Amor, M., Busigny, V., Durand-Dubief, M., Tharaud, M., Ona-Nguema, G., Gélabert, A., Alphandéry, E., Menguy, N., Benedetti, M., Cgebbi, I., Guyot, F., 2015. Chemical signature of magnetotactic bacteria. Proc. Nat. Acad. Sci., www.pnas.org/cgi/doi/10.1073/pnas.1414112112

    Carlut, J., Isambert, A., Bouquerel, H., Pecoits, P., Philippot, P., Vennin, E., Ader, M., Thomazo, C., Buoncristiani, J.-F., Baton, F., Muller, E., Deldicque, D., 2015. Low Temperature Magnetic Properties of the Late Archean Boolgeeda Iron Formation (Hamersley Group, Western Australia): Environmental Implications. Frontiers in Earth Science. http://journal.frontiersin.org/article/10.3389/feart.2015.00018

    Teitler, Y., Philippot, P., Gérard, M., Le Hir, G., Fluteau, F., Ader, M., 2015. Ubiquitous occurrence of basaltic-derived paleosols in the Late Archaean Fortescue Group, Western Australia. Precamb. Res. 267, 1-27.

    Marin-Carbonne, J., Remusat, L., Sforna, M.C., Thomazo, C., Cartigny, P., Philippot, P. Sulfur isotopes signal of nanopyrites enclosed in 2.7 billions year old stromatolitic organic remains reveal microbial sulfate reduction and diagenetic processes in closed system. Proc. Nat. Acad. Sci., submited

    Morag, N., Williford, K.H., Kitajima, K., Philippot, P., Van Kranendonk, M.J., Lepot, K., Valley, J.W. Microstructure -specific carbon isotopic signature of organic matter from ~3.5 Ga cherts of the Pilbara Craton support biologic origin. Precamb. Res., submited

    Droznin, N.M. Shapiro, S.Ya. Droznina, S.L. Senyukov, V.N. Chebrov, and E.I. Gordeev (2015), Detecting and locating volcanic tremors on the Klyuchevskoy group of volcanoes (Kamchatka) based on correlations of continuous seismic records, Geophys. J. Int., 203, 1001–1010, doi:10.1093/gji/ggv342.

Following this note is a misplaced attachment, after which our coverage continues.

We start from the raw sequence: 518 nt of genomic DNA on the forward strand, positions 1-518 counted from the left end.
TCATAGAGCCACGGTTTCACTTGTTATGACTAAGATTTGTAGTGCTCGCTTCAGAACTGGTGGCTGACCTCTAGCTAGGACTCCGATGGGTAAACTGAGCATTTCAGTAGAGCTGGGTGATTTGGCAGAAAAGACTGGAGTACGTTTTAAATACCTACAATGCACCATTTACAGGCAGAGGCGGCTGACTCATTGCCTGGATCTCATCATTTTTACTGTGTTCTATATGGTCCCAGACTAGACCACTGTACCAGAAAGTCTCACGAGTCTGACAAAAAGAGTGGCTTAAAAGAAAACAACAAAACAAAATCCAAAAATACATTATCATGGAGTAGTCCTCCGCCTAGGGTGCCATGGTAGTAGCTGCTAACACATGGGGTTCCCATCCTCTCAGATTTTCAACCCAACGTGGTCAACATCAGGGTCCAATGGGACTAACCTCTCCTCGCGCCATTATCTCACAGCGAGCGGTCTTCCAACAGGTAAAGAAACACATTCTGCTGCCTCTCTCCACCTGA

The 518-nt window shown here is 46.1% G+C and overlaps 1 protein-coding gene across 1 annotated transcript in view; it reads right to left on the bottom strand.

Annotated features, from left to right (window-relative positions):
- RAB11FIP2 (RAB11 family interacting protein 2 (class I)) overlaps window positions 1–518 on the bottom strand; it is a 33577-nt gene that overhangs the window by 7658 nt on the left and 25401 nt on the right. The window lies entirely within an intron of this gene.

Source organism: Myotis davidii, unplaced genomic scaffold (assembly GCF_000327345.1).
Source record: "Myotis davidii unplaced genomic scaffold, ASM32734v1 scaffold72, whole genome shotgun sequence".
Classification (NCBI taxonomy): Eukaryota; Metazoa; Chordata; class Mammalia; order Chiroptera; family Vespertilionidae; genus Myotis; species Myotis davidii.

Brunet, M., Le Friant, A., Boudon, G., Lafuerza, S., Talling, P., Hornbach, M., Lebas, E., Guyard, H., IODP Expedition 340 scientists, 2016. Composition, geometry and emplacement dynamics of a large volcanic island landslide offshore Martinique: from volcano flank-collapse to seafloor sediment failure? Geochemistry, Geophysics, Geosystems 17, doi:10.1002/2015GC006034.

    Coussens M., Wall-palmer D., Talling P.T., Watt S.F.L., Cassidy M., Jutzeler M., Clare M.A., Hunt J.E., Manga M., Gernon T.M., Palmer M.R., Hatter S.J., Boudon G.,  Endo D., Fujinawa A., Hatfield R., Hornbach M.J., Ishizuka O., Kataoka K., Le Friant A. , Maeno F., McCanta M., Stinton A.J. (2016). The relationship between eruptive activity, flank collapse, and sea level at volcanic islands: A long-term (>1 Ma) record offshore Montserrat, Lesser Antilles. Geochem. Geophys. Geosyst ., doi:10.1002/2015GC006053.

    Frank, W.B., N.M. Shapiro, A.L. Husker, V. Kostoglodov, A.A. Gusev, and M. Campillo, The evolving interaction of low-frequency earthquakes during transient slip, Science Advances, 2, doi: 10.1126/sciadv.1501616, 2016.